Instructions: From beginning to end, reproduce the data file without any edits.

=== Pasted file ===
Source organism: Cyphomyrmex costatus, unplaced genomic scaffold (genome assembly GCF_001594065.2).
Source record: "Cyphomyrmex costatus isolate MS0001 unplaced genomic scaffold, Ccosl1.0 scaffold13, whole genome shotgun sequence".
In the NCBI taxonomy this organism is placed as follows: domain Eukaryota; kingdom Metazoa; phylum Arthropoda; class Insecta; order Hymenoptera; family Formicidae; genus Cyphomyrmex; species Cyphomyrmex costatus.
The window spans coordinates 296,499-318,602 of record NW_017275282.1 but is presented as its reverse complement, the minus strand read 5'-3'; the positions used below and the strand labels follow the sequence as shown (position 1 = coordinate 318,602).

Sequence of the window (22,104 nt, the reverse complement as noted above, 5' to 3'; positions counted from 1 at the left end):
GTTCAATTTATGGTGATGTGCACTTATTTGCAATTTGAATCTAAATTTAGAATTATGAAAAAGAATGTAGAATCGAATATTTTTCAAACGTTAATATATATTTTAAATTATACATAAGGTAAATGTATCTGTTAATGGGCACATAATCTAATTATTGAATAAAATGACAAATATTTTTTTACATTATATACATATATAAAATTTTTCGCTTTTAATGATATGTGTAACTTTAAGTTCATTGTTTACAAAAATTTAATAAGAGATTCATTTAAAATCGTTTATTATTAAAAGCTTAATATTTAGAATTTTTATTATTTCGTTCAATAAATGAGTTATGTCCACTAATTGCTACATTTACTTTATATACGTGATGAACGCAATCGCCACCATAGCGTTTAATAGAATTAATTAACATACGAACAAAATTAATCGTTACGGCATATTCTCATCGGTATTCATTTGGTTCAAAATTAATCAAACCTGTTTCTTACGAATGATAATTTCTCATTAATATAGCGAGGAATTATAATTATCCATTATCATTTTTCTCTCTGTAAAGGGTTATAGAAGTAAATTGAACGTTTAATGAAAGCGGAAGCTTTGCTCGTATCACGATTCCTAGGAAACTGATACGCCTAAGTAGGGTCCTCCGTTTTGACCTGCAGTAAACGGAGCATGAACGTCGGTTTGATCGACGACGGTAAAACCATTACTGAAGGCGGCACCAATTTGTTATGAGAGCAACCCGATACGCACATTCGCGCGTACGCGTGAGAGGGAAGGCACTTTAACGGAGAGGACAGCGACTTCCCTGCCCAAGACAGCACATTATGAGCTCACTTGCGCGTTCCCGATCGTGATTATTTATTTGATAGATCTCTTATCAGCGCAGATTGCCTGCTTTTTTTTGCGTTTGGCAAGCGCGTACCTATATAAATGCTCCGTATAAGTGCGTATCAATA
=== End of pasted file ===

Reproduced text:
Source organism: Cyphomyrmex costatus, unplaced genomic scaffold (genome assembly GCF_001594065.2).
Source record: "Cyphomyrmex costatus isolate MS0001 unplaced genomic scaffold, Ccosl1.0 scaffold13, whole genome shotgun sequence".
In the NCBI taxonomy this organism is placed as follows: domain Eukaryota; kingdom Metazoa; phylum Arthropoda; class Insecta; order Hymenoptera; family Formicidae; genus Cyphomyrmex; species Cyphomyrmex costatus.
The window spans coordinates 296,499-318,602 of record NW_017275282.1 but is presented as its reverse complement, the minus strand read 5'-3'; the positions used below and the strand labels follow the sequence as shown (position 1 = coordinate 318,602).

Sequence of the window (22,104 nt, the reverse complement as noted above, 5' to 3'; positions counted from 1 at the left end):
GTTCAATTTATGGTGATGTGCACTTATTTGCAATTTGAATCTAAATTTAGAATTATGAAAAAGAATGTAGAATCGAATATTTTTCAAACGTTAATATATATTTTAAATTATACATAAGGTAAATGTATCTGTTAATGGGCACATAATCTAATTATTGAATAAAATGACAAATATTTTTTTACATTATATACATATATAAAATTTTTCGCTTTTAATGATATGTGTAACTTTAAGTTCATTGTTTACAAAAATTTAATAAGAGATTCATTTAAAATCGTTTATTATTAAAAGCTTAATATTTAGAATTTTTATTATTTCGTTCAATAAATGAGTTATGTCCACTAATTGCTACATTTACTTTATATACGTGATGAACGCAATCGCCACCATAGCGTTTAATAGAATTAATTAACATACGAACAAAATTAATCGTTACGGCATATTCTCATCGGTATTCATTTGGTTCAAAATTAATCAAACCTGTTTCTTACGAATGATAATTTCTCATTAATATAGCGAGGAATTATAATTATCCATTATCATTTTTCTCTCTGTAAAGGGTTATAGAAGTAAATTGAACGTTTAATGAAAGCGGAAGCTTTGCTCGTATCACGATTCCTAGGAAACTGATACGCCTAAGTAGGGTCCTCCGTTTTGACCTGCAGTAAACGGAGCATGAACGTCGGTTTGATCGACGACGGTAAAACCATTACTGAAGGCGGCACCAATTTGTTATGAGAGCAACCCGATACGCACATTCGCGCGTACGCGTGAGAGGGAAGGCACTTTAACGGAGAGGACAGCGACTTCCCTGCCCAAGACAGCACATTATGAGCTCACTTGCGCGTTCCCGATCGTGATTATTTATTTGATAGATCTCTTATCAGCGCAGATTGCCTGCTTTTTTTTGCGTTTGGCAAGCGCGTACCTATATAAATGCTCCGTATAAGTGCGTATCAATA